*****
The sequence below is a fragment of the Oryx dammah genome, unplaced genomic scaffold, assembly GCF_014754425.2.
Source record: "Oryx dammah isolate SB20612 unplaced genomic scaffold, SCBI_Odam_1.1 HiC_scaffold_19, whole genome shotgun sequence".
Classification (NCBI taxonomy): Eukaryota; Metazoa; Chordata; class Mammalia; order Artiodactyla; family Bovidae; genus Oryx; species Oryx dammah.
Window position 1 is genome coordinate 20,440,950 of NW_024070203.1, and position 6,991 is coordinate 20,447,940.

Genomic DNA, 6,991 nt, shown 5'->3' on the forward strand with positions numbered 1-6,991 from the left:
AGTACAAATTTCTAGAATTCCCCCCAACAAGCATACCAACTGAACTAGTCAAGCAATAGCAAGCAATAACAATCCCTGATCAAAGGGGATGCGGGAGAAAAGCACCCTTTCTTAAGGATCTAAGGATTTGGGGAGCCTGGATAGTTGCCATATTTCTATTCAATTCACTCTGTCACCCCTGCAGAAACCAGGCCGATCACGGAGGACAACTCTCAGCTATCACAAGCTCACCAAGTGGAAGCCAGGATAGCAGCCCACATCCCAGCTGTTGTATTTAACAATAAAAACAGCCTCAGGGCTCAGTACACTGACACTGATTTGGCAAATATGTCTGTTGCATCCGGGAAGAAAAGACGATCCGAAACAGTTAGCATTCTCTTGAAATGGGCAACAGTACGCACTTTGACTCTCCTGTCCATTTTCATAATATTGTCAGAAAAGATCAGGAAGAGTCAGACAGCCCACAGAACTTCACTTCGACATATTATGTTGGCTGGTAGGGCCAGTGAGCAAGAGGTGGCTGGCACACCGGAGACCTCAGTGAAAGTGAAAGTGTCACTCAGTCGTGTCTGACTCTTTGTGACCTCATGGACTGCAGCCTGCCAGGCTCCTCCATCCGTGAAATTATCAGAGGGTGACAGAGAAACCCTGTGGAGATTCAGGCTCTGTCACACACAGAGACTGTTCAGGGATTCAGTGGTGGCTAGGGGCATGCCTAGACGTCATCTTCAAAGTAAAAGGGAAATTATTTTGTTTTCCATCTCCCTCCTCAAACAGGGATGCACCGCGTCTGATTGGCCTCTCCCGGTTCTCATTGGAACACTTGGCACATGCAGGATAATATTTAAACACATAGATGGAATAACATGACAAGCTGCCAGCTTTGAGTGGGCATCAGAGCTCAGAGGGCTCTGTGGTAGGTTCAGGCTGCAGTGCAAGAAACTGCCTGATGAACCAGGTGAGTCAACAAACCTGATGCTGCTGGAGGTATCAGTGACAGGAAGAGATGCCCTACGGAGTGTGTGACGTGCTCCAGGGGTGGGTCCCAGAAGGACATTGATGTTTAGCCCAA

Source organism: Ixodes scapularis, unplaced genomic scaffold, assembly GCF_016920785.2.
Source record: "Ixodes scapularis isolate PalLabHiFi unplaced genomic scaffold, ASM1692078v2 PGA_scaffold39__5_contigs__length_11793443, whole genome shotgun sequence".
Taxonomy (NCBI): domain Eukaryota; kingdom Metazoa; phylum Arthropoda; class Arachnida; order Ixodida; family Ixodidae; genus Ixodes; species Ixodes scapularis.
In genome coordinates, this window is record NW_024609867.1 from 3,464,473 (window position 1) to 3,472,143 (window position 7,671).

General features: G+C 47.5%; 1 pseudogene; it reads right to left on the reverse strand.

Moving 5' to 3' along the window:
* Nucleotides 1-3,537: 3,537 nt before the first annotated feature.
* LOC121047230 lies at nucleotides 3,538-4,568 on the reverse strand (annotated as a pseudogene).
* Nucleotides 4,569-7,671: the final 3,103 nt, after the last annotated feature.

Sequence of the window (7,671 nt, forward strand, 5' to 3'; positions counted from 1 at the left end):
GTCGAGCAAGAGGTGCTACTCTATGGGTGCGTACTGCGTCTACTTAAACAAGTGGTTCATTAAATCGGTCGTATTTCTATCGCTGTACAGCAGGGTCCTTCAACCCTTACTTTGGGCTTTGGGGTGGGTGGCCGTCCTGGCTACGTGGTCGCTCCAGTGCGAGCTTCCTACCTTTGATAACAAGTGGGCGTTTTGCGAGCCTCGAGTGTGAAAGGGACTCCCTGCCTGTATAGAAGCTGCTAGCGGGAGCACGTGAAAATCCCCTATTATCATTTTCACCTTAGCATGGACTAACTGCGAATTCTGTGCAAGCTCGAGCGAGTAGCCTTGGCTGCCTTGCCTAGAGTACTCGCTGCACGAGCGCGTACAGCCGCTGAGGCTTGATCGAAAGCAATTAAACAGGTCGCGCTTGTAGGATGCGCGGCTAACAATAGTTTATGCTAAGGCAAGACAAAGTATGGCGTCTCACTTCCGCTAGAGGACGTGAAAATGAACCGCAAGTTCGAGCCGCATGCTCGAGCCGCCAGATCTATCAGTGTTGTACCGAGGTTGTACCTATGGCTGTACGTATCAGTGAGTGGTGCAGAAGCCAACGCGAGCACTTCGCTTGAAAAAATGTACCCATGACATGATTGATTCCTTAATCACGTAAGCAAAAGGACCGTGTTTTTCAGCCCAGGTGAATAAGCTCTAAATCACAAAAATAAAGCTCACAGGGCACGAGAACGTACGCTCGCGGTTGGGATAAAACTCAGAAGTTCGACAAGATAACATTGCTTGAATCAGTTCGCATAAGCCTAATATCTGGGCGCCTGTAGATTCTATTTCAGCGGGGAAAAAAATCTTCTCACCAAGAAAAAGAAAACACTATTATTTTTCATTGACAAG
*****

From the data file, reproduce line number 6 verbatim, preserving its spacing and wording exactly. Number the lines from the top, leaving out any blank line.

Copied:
AGTACAAATTTCTAGAATTCCCCCCAACAAGCATACCAACTGAACTAGTCAAGCAATAGCAAGCAATAACAATCCCTGATCAAAGGGGATGCGGGAGAAAAGCACCCTTTCTTAAGGATCTAAGGATTTGGGGAGCCTGGATAGTTGCCATATTTCTATTCAATTCACTCTGTCACCCCTGCAGAAACCAGGCCGATCACGGAGGACAACTCTCAGCTATCACAAGCTCACCAAGTGGAAGCCAGGATAGCAGCCCACATCCCAGCTGTTGTATTTAACAATAAAAACAGCCTCAGGGCTCAGTACACTGACACTGATTTGGCAAATATGTCTGTTGCATCCGGGAAGAAAAGACGATCCGAAACAGTTAGCATTCTCTTGAAATGGGCAACAGTACGCACTTTGACTCTCCTGTCCATTTTCATAATATTGTCAGAAAAGATCAGGAAGAGTCAGACAGCCCACAGAACTTCACTTCGACATATTATGTTGGCTGGTAGGGCCAGTGAGCAAGAGGTGGCTGGCACACCGGAGACCTCAGTGAAAGTGAAAGTGTCACTCAGTCGTGTCTGACTCTTTGTGACCTCATGGACTGCAGCCTGCCAGGCTCCTCCATCCGTGAAATTATCAGAGGGTGACAGAGAAACCCTGTGGAGATTCAGGCTCTGTCACACACAGAGACTGTTCAGGGATTCAGTGGTGGCTAGGGGCATGCCTAGACGTCATCTTCAAAGTAAAAGGGAAATTATTTTGTTTTCCATCTCCCTCCTCAAACAGGGATGCACCGCGTCTGATTGGCCTCTCCCGGTTCTCATTGGAACACTTGGCACATGCAGGATAATATTTAAACACATAGATGGAATAACATGACAAGCTGCCAGCTTTGAGTGGGCATCAGAGCTCAGAGGGCTCTGTGGTAGGTTCAGGCTGCAGTGCAAGAAACTGCCTGATGAACCAGGTGAGTCAACAAACCTGATGCTGCTGGAGGTATCAGTGACAGGAAGAGATGCCCTACGGAGTGTGTGACGTGCTCCAGGGGTGGGTCCCAGAAGGACATTGATGTTTAGCCCAA